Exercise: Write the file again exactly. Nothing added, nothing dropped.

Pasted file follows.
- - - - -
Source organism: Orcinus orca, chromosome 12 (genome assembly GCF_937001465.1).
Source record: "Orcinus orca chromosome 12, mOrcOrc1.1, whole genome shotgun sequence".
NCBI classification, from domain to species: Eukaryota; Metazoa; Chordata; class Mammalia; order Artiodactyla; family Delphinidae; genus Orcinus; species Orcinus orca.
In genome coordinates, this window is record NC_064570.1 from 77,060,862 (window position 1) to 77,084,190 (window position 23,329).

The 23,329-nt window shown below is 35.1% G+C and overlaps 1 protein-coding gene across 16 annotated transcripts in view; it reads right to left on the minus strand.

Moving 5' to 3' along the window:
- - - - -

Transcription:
Source organism: Orcinus orca, chromosome 12 (genome assembly GCF_937001465.1).
Source record: "Orcinus orca chromosome 12, mOrcOrc1.1, whole genome shotgun sequence".
NCBI classification, from domain to species: Eukaryota; Metazoa; Chordata; class Mammalia; order Artiodactyla; family Delphinidae; genus Orcinus; species Orcinus orca.
In genome coordinates, this window is record NC_064570.1 from 77,060,862 (window position 1) to 77,084,190 (window position 23,329).

The 23,329-nt window shown below is 35.1% G+C and overlaps 1 protein-coding gene across 16 annotated transcripts in view; it reads right to left on the minus strand.

Moving 5' to 3' along the window: